"Youth Magazines Have Great Potential for Promoting Reading"

So much for children and young people only using their cell phones or tablets and spending hours watching TikTok videos! A new study from Germany ("Kids-Medien-Kompass" by Blue Ocean Entertainment Verlag) proves this: primary school children also enjoy reading magazines. "Magazines open up educational opportunities," says Sabine Uehlein, Managing Director of Programs at the Stiftung Lesen (German Reading Foundation), underlining the great importance of reading print products.
From "Mickey Mouse" from Egmont-Verlag to "Princess Lillifee" published by Blue Ocean Entertainment AG and "Dein Spiegel", the news magazine for children from Spiegel-Verlag – the range of printed children's magazines is huge. And, according to Sabine Uehlein, they have "great potential for promoting reading".
Popular special interest magazines
Magazines are still exciting for young people too. Around 14% of them pick up a magazine every day or several times a week (JIM Study 2022) According to the literature and journalism researcher, there are several reasons why magazines are still popular: "Children's and youth magazines are versatile, up-to-date and low-threshold. They contain different types of short and snappy texts and they are visually strong. This makes them easier to grasp and appeals in particular to children and young people who don't usually read that much. Tip for parents: For children aged around four to five, the feel – keyword: thicker paper – also plays an important role."
Sabine Uehlein is convinced that there is a suitable magazine for every child or young person. "Animals always work at primary school age, but also sport because of the role model function for children. Later on, other topics such as politics or the environment are added." Most of these are special interest magazines – a concept that also works very well for adults.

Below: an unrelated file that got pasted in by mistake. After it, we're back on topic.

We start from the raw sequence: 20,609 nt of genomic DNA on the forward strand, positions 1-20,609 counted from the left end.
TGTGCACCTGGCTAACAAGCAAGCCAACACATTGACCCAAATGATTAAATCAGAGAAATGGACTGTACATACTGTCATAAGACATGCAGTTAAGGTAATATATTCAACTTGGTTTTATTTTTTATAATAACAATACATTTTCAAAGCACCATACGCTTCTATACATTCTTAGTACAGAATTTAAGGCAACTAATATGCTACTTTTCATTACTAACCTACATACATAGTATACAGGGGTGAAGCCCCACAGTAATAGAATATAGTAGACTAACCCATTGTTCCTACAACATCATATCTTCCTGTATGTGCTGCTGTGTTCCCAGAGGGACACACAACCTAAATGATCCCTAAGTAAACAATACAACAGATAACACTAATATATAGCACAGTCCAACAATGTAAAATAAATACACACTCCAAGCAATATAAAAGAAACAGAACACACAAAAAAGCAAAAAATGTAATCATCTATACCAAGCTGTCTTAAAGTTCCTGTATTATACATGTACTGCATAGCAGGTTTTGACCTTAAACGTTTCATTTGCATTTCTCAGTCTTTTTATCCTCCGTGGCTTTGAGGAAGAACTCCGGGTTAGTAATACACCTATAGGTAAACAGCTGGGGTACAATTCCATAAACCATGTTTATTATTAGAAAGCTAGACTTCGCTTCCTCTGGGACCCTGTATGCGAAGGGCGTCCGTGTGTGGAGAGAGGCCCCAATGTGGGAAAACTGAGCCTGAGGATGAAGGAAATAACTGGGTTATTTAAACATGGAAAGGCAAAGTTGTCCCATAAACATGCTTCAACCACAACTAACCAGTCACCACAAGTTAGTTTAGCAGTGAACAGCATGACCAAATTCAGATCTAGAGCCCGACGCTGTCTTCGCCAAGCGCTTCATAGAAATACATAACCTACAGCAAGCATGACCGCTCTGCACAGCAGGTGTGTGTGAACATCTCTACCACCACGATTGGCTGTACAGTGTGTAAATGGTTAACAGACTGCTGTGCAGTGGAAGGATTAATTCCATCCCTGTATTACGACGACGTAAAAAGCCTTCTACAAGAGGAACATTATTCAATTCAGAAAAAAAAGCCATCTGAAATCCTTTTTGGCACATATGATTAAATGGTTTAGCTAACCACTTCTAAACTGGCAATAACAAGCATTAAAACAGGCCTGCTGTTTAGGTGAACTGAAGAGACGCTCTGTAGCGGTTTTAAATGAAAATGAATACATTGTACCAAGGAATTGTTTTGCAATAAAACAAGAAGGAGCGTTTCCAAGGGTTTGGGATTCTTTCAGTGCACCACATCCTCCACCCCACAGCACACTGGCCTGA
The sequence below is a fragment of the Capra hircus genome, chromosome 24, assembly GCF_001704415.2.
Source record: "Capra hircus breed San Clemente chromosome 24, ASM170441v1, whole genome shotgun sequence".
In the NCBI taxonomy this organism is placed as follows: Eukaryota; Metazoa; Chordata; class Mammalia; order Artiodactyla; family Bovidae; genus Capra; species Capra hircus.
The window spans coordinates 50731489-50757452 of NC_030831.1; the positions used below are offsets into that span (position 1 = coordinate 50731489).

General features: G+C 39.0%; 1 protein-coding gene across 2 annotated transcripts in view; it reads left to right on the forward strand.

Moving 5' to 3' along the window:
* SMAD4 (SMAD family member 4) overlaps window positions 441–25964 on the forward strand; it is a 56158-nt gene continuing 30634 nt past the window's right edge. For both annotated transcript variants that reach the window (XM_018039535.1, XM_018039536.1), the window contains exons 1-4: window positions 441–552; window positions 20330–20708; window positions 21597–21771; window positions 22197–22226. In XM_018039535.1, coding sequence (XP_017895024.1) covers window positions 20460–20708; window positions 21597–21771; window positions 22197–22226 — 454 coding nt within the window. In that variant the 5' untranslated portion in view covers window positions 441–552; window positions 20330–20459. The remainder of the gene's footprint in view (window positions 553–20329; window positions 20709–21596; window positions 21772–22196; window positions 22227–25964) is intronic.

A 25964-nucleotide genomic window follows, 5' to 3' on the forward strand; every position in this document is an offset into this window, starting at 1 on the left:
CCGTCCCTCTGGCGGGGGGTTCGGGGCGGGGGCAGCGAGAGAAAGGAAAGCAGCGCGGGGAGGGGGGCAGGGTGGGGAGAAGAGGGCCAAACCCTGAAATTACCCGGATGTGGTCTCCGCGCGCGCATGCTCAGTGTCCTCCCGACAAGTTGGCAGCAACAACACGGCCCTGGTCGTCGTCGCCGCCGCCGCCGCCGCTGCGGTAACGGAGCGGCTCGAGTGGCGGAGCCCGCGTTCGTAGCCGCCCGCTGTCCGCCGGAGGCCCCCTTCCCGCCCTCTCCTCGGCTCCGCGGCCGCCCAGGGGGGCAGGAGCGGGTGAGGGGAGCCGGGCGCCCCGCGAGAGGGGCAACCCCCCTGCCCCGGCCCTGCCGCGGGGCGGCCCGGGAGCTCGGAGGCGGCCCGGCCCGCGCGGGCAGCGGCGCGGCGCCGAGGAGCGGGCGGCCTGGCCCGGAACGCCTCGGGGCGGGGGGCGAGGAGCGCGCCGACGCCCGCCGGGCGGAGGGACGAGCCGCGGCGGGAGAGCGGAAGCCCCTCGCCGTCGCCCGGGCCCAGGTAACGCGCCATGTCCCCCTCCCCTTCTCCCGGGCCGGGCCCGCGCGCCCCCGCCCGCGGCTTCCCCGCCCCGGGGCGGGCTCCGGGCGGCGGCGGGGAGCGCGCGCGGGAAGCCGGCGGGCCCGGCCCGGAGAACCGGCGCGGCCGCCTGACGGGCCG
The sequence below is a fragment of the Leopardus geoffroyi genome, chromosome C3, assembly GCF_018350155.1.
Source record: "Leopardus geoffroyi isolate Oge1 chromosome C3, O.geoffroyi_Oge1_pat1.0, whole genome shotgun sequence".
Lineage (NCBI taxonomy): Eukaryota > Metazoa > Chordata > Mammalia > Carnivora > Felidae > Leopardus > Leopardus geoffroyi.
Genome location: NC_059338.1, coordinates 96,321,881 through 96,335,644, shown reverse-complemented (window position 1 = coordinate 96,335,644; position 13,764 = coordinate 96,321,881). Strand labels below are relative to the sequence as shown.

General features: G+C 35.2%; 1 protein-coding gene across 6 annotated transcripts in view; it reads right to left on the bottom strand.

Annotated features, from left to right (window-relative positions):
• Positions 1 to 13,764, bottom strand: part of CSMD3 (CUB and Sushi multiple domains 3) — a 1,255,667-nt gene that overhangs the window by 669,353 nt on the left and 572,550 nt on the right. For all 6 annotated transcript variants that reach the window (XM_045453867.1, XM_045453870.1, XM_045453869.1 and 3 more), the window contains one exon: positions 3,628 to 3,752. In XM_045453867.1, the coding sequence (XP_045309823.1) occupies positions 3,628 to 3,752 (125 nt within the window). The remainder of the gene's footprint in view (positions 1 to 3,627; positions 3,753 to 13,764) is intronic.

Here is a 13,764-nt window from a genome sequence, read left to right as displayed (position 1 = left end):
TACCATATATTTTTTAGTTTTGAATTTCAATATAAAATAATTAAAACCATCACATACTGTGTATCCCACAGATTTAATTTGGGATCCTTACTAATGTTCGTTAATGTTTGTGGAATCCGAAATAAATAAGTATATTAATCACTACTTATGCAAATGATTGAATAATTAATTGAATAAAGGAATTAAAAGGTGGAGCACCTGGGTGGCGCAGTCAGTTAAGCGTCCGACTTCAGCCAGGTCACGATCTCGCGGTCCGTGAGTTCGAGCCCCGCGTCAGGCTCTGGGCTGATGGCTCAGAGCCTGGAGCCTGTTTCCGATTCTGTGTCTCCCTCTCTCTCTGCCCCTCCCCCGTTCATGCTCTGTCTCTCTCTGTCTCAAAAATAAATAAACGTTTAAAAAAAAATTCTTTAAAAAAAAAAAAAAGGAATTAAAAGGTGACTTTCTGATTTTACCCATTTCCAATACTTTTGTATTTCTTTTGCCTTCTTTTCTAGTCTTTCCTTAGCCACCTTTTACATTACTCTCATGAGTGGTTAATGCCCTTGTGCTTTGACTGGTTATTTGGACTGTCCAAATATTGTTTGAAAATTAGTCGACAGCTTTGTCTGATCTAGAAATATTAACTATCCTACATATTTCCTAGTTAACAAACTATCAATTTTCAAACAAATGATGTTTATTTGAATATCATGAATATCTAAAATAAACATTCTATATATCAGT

"Young people simply live the media mix"
It is not uncommon for young people to read magazines on topics they are familiar with from TV series or digital media. For example, the computer game Fortnite is accompanied by the magazine "Battle Royale". And children can accompany the TV show "Sam the Fireman" not only with YouTube videos, but also with a magazine of the same name.
Whether digital media inspire print products or vice versa is irrelevant, according to Sabine Uehlein. "This question doesn't even arise. Young people simply live the media mix. The goal is much more important: to promote reading skills. Being able to understand texts is crucial for later life. Without reading skills, you won't understand the context – and you won't get any further with computer games because you don't understand the instructions. In a nutshell: being able to read makes a difference in life!"

Sabine Uehlein, Managing Director of Programs at the Stiftung Lesen (German Reading Foundation)

21 years of "Magazines in the schools"
Stiftung Lesen is a central pillar in Germany for promoting reading skills and thus increasing educational opportunities for young people. To motivate young people to read with magazines, it launched the nationwide "Magazines in Schools" campaign in 2003. Over the past 21 years, together with the Gesamtverband Pressegroßhandel e. V. and the Medienverband der freien Presse e. V., it has delivered over 11 million magazines to more than 6 million pupils. Currently, around 9,000 classes at secondary and vocational schools receive a total of over 400,000 magazines free of charge. Teachers also receive suitable teaching materials to help them make the best possible use of the magazines.
The patron of the campaign is Claudia Roth. For the Minister of State for Culture and the Media, reading is – as she emphasized on the 20th anniversary of the 2023 campaign – "the key to education and at the same time an important basic skill for a vibrant democracy. Reading allows us to access a wide range of sources and perspectives and to form our own opinions."
In addition to the "Magazines in Schools" campaign, Stiftung Lesen is working with the BNP Paribas Foundation to provide magazines for children and young people who have had to flee their home countries. After all, new languages are best learned when it is fun
 and young people are picked up in their own living environments. "Magazines that report on our country and our society offer young people support in learning German and orientation in a country that is new to them," says Sabine Uehlein.
You can also read these articles on the subject of printed texts and reading comprehension on the Muller Martini website